The pandemic has resulted in widespread travel restrictions across the country. There is no doubt that COVID-19 has dealt a huge blow to short-term rental owners as most of them have seen almost zero demand.
Many homeowners are shifting their model by making their properties available for long-term tenants. But there isn’t enough immediate long-term demand to cover their losses.
Casual homeowners who depend on short-term rentals as an additional income would continue participating in the sharing economy and even increase the frequency of letting out their space due to the economic slowdown.
Professionals operators who lease out properties on minimum guarantee agreements, have started offloading properties or renegotiating agreements to a revenue sharing model as they see a significant setback in demand.
However, short-term rentals seem to be outperforming hotels, according to a recent report by Skift. This is due to the advantage vacation rentals have over hotels in terms of reduced guest traffic and control over their living environment.
The way forward for short-term rentals
In the past decade, we have seen the short-term rental space grow exponentially. The first wave of sharing platforms matched homeowners to guests in a peer-to-peer model of sharing. The homes rented out on the platform are unique and uneven in quality.
The future is towards a controlled marketplace where the basic aspect of the service is standardised, just like Uber, which exerts a tight control over its supply side (the drivers).
Uber drivers need to have a clean driving record and their vehicle must meet formal standards. In case of STRs, the hospitality standards should be codified when it comes to basic amenities and safety standards.
We also have companies capitalising on this trend by operating multiple units, more like a deconstructed hotel with almost everything you can expect from a hotel room.
The crisis will influence the way sharing platforms and short-term rentals operate.
Standardisation of norms
The main disadvantage vacation rentals have over hotels is that they are uneven in quality. Unlike a hotel, there are no quality standards or cleaning protocols that STRs follow.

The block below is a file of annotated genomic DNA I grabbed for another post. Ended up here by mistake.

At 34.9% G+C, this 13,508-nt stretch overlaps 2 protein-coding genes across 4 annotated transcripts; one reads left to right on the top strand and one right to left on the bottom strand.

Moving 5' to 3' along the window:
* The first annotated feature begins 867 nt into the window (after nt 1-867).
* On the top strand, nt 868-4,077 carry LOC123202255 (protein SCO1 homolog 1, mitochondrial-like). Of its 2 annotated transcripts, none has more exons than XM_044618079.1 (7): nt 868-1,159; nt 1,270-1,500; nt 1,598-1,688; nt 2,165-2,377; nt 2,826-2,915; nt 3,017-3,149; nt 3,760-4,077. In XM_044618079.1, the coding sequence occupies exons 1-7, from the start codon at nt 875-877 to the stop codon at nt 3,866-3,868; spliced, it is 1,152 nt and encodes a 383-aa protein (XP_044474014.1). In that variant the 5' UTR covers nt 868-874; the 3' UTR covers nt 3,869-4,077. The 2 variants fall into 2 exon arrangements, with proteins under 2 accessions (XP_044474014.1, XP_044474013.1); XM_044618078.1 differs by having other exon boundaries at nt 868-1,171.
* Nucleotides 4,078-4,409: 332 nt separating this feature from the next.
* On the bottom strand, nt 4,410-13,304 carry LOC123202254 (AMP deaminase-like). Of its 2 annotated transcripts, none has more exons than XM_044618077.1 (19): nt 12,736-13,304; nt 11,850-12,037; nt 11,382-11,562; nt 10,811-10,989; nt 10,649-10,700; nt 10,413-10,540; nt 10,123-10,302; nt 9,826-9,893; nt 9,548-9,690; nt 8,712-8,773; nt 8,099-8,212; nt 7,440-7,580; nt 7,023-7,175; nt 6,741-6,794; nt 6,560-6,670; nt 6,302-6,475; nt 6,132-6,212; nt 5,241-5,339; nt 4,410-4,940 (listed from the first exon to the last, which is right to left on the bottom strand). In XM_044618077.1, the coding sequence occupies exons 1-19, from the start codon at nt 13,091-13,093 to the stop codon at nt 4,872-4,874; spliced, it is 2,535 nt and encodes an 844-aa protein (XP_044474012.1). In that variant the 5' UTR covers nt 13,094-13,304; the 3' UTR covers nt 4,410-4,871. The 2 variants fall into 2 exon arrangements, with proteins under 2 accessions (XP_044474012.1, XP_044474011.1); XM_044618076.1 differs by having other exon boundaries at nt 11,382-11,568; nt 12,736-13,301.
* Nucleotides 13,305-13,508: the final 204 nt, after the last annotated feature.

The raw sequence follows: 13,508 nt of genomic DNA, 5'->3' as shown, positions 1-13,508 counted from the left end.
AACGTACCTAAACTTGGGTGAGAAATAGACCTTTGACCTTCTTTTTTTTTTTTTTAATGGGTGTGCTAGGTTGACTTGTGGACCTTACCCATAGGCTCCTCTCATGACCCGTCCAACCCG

As the market evolves, short-term rentals will resemble hotels as customer demand pushes for greater standardisation, easy check-in process and professional hospitality. The STR market is commercialising.
The case for hygiene
When people travel again, it will look vastly different from how they used to. Their shift in mindset will influence how they select accommodation with hygiene being the #1 criteria. Now it's time to take sanitation more seriously amid the novel coronavirus outbreak.
Travellers are going to have a heightened sense of awareness while venturing into new spaces. In the wake of the crisis, platforms have enforced cleaning protocols.
The internet has been the crucial enabler of short-term rentals. Guests can find a place they like millions of miles away, pay and reserve it online instantly. Automation drives efficiency by handling the redundant processes and making operations smooth.
Automating a short-term rental can refer to many things from pricing and communication to guest access and security system.
Communication is seen to be key in building customer confidence as people start to travel again.
A game-changer would be a self check-in feature using a lockbox or smart lock. In this time of uncertainty, guests prefer minimising the number of people they come in contact with. Also, this decreases the need for manpower.
Coming to a full circle, while only few may be letting out during the pandemic period, we can expect an increase in rental as soon as demand rebounds. The economic downturn from COVID-19 will increase the number of rentals in the market in the long run.
Short-term rentals will go a long way in supporting the recovery of the economic health of the country.
(Edited by Apoorva Puranik)
(Disclaimer: The views and opinions expressed in this article are those of the author and do not necessarily reflect the views of YourStory.)